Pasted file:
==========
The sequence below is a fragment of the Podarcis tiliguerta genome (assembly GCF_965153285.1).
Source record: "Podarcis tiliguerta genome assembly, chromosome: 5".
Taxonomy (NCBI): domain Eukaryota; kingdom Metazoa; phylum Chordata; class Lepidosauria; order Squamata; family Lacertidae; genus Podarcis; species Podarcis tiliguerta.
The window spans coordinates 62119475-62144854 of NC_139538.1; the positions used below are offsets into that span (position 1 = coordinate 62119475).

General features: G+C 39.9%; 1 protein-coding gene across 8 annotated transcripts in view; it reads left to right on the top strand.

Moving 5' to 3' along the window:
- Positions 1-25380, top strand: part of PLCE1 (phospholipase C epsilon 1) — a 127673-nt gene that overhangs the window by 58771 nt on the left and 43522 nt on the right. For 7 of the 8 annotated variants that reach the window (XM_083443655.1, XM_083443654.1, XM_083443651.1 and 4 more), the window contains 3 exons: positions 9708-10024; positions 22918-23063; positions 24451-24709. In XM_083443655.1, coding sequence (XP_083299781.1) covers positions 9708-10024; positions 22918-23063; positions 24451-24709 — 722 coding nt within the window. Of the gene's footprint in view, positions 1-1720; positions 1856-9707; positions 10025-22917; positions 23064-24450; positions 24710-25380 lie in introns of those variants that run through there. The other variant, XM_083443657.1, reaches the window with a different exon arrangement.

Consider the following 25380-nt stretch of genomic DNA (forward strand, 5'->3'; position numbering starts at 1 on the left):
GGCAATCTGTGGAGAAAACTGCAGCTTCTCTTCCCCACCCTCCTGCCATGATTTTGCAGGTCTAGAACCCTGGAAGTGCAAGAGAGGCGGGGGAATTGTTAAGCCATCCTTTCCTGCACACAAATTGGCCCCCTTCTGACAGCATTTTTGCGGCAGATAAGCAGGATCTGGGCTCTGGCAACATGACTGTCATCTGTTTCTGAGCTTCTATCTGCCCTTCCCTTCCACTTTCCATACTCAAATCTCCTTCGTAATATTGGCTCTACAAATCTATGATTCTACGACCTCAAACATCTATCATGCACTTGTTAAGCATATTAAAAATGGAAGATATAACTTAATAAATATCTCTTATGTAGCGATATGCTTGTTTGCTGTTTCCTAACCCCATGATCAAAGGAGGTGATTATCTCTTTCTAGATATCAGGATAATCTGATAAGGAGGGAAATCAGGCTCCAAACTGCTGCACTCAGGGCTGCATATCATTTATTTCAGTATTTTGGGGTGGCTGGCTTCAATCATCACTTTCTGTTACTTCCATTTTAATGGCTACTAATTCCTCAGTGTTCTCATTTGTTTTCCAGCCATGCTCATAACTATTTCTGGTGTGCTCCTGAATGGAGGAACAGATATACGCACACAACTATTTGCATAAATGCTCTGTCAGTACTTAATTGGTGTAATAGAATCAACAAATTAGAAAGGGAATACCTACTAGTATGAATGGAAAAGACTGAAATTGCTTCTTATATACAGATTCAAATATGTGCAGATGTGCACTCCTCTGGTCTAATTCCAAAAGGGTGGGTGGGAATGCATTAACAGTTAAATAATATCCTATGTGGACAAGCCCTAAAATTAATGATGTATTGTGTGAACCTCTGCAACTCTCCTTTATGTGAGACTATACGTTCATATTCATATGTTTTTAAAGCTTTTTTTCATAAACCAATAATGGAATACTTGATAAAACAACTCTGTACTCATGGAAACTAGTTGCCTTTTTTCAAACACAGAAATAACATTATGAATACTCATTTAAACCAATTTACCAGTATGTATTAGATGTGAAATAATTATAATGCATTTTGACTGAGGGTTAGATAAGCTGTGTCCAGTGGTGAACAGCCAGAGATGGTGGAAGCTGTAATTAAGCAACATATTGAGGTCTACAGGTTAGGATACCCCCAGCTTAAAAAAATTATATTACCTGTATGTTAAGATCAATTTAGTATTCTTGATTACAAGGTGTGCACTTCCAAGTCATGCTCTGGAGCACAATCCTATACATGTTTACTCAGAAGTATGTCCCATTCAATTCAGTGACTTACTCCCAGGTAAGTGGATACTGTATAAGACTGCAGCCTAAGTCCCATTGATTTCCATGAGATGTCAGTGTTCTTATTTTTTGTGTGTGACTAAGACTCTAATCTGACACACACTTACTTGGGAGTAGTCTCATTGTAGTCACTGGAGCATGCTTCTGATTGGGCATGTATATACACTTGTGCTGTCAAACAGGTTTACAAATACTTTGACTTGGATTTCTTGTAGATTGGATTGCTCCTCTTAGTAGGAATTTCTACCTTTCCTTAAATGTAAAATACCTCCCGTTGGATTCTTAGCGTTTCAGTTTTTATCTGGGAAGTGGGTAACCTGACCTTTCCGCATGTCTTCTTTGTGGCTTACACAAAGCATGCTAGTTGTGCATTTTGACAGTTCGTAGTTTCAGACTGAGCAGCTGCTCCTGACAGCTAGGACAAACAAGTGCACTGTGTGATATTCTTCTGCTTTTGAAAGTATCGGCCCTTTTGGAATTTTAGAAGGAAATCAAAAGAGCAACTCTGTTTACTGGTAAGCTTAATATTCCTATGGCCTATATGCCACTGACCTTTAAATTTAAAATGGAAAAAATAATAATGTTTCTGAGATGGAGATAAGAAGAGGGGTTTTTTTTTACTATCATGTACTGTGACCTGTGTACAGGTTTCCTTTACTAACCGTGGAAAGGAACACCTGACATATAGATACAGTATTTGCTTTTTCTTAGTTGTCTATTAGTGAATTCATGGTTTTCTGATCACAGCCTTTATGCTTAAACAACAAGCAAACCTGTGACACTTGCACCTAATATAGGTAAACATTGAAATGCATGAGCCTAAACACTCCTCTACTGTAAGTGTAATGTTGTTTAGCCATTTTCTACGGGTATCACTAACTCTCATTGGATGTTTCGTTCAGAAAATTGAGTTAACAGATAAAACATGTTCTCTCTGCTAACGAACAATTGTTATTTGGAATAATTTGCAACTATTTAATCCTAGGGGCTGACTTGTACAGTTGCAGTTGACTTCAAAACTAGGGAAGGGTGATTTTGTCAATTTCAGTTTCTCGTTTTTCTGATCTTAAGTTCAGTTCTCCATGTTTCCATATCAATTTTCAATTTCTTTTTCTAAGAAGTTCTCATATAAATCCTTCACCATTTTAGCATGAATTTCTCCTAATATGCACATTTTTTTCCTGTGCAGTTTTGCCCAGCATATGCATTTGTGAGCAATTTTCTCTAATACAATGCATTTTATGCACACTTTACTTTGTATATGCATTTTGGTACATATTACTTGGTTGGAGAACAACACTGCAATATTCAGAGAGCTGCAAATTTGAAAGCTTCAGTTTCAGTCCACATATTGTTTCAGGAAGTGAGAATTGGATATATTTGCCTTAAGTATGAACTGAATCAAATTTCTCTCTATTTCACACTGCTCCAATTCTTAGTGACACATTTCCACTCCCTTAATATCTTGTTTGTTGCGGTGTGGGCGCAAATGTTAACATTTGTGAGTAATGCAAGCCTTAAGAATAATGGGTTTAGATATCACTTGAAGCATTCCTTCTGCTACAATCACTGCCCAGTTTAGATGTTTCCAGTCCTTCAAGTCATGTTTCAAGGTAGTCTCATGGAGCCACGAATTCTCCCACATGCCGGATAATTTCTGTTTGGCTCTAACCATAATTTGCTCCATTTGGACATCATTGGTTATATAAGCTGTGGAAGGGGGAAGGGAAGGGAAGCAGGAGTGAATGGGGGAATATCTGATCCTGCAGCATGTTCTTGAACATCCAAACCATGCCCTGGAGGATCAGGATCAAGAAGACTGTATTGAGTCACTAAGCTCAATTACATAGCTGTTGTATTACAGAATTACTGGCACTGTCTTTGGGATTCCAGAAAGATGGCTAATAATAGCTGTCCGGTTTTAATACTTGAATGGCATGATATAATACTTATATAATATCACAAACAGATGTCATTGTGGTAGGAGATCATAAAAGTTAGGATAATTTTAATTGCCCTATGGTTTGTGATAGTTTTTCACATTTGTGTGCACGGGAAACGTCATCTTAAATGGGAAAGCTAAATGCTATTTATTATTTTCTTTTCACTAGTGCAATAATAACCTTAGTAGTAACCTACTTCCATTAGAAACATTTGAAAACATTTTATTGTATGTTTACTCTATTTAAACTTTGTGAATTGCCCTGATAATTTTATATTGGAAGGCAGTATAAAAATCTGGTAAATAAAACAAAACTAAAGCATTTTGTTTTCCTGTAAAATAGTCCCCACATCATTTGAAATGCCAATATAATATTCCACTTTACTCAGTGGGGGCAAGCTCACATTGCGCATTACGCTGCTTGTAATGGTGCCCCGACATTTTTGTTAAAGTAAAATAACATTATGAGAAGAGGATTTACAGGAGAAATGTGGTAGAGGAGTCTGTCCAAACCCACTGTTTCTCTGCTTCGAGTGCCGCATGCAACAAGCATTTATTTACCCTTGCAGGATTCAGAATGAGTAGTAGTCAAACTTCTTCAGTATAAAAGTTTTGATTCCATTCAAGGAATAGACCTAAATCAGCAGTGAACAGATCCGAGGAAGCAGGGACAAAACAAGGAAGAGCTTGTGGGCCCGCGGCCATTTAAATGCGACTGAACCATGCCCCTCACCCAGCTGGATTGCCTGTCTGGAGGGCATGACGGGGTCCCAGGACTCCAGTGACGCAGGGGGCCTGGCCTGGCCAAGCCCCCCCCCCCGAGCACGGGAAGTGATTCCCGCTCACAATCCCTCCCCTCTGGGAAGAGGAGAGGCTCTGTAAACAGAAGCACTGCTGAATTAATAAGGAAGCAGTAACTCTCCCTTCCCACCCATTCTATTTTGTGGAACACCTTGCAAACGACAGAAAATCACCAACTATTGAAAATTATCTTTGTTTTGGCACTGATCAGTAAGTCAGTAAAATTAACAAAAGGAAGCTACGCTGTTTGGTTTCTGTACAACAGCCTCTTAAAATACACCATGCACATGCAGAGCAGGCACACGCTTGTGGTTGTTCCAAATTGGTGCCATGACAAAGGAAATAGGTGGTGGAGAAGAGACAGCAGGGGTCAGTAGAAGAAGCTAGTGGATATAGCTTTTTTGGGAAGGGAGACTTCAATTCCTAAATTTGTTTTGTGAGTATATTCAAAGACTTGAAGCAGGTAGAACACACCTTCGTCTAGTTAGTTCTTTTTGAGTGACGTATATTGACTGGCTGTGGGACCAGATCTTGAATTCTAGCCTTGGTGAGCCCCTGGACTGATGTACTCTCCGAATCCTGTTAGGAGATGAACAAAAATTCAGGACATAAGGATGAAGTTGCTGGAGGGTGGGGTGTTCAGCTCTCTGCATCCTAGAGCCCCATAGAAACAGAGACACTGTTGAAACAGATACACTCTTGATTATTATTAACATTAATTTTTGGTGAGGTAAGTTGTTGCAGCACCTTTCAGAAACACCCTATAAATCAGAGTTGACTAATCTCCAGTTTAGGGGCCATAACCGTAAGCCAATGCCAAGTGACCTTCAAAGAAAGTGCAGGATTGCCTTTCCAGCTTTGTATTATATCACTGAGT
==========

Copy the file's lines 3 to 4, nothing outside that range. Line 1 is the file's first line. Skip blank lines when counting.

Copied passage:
Taxonomy (NCBI): domain Eukaryota; kingdom Metazoa; phylum Chordata; class Lepidosauria; order Squamata; family Lacertidae; genus Podarcis; species Podarcis tiliguerta.
The window spans coordinates 62119475-62144854 of NC_139538.1; the positions used below are offsets into that span (position 1 = coordinate 62119475).